Page authors: Don Knoke, David Giblin
Larix occidentalis
western larch

Distribution: Occurring chiefly east of the Cascades crest in Washington; British Columbia to Oregon, east to Alberta and Montana.

Habitat: Mountain valleys to middle elevations in the mountains.

Cones: May-June

Origin: Native

Growth Duration: Perennial

Conservation Status: Not of concern

Pollination: Wind


A large tree up to 80 m. tall, the trunk ultimately largely bare.


Bark ultimately very thick, furrowed into large plates, flaking into cinnamon-colored scales; young twigs glabrous to pubescent.


Needles in false whorles of 15-30 per spur, pale green, stiff, 2.5-4.5 cm. long, broadly triangular in cross-section, deciduous.


Staminate cones on short, lateral, naked branches, yellow, 1 cm. long; ovulate cones 2.5-3 cm. long, the scales reddish-brown, somewhat woolly on the lower surface, much shorter than the greenish-brown to yellowish-red, long bracts; the two cones often adjacent.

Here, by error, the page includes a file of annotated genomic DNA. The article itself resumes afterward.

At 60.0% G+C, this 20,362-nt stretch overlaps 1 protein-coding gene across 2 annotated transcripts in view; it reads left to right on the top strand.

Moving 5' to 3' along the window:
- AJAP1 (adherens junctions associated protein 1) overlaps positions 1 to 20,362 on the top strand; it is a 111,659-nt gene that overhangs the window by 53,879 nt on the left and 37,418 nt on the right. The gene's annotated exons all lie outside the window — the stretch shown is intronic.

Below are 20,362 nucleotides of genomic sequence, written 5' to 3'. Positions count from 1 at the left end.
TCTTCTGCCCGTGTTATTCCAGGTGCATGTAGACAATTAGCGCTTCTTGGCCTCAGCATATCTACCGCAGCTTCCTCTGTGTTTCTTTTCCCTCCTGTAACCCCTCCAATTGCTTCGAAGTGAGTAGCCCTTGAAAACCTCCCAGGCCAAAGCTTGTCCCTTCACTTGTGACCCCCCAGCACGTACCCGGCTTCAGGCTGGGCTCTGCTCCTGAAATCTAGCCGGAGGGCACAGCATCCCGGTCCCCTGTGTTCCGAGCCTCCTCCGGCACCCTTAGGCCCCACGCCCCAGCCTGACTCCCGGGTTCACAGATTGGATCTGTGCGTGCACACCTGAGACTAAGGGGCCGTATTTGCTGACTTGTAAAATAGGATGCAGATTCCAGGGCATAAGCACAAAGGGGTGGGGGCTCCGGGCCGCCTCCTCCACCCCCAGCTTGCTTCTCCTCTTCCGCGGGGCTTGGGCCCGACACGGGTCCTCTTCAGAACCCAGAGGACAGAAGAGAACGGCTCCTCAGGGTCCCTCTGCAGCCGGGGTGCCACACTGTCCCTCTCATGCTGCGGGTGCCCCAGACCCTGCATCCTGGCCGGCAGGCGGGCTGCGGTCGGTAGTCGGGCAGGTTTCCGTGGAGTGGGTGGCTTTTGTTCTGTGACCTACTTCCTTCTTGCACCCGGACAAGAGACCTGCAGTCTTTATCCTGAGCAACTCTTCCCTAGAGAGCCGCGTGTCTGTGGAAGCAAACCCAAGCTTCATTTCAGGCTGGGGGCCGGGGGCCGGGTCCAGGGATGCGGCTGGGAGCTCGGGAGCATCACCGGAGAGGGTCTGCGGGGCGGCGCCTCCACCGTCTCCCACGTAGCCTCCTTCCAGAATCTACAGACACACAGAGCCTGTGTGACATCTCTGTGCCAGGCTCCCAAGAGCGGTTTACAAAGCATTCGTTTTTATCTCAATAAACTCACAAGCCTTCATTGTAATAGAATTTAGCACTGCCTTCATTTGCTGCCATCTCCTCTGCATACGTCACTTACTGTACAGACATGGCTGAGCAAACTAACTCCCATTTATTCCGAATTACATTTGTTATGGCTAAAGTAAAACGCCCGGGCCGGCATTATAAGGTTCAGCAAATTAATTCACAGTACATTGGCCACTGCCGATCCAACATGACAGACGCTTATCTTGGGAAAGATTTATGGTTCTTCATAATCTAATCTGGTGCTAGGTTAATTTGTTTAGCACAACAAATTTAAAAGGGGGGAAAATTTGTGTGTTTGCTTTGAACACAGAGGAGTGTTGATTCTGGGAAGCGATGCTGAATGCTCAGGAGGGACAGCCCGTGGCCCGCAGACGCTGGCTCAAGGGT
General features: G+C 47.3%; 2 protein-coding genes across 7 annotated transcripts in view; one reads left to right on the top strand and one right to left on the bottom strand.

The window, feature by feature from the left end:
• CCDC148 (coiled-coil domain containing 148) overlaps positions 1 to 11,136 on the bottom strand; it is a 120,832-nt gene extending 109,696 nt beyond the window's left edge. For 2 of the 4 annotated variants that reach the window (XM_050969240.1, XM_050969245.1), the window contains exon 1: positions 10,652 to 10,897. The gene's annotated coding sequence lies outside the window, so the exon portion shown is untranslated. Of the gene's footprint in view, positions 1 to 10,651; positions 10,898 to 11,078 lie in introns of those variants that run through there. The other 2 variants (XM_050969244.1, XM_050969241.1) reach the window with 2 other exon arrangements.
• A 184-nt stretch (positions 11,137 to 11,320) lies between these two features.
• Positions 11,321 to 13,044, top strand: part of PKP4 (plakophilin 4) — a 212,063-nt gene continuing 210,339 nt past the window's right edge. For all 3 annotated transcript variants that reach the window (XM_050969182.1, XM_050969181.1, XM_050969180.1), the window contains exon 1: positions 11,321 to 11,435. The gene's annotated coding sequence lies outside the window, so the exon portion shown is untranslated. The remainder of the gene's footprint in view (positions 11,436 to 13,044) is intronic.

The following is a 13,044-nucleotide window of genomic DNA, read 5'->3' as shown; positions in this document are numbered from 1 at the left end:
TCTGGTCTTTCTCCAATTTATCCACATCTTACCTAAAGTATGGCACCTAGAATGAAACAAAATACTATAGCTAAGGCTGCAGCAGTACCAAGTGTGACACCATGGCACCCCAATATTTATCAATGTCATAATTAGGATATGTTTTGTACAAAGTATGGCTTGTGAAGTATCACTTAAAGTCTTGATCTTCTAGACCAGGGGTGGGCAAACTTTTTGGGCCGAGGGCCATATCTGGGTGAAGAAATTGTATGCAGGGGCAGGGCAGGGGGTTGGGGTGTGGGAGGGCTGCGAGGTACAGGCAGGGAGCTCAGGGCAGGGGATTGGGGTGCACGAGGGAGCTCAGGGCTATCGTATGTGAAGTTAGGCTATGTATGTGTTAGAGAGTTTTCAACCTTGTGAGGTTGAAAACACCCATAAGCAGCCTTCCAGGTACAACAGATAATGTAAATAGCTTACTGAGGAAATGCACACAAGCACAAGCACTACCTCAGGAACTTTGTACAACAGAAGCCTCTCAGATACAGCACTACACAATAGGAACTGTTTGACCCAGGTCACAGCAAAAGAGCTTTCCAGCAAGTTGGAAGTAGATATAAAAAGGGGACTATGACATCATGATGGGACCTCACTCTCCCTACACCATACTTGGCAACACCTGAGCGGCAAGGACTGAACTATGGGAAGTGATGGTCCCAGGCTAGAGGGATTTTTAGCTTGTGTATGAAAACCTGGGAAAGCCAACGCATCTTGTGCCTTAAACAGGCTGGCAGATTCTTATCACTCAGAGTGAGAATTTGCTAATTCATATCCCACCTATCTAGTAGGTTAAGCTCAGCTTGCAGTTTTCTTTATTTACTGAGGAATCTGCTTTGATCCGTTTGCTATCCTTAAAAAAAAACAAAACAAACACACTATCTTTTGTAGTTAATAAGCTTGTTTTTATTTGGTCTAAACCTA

Accepted Name:
Larix occidentalis Nutt.
Publication: N. Amer. Sylv. 3: 143, plate 120. 1849.

Synonyms & Misapplications:
(none provided)
Additional Resources:

PNW Herbaria: Specimen records of Larix occidentalis in the Consortium of Pacific Northwest Herbaria database

WA Flora Checklist: Larix occidentalis checklist entry

OregonFlora: Larix occidentalis information

E-Flora BC: Larix occidentalis atlas page

CalPhotos: Larix occidentalis photos

44 photographs:
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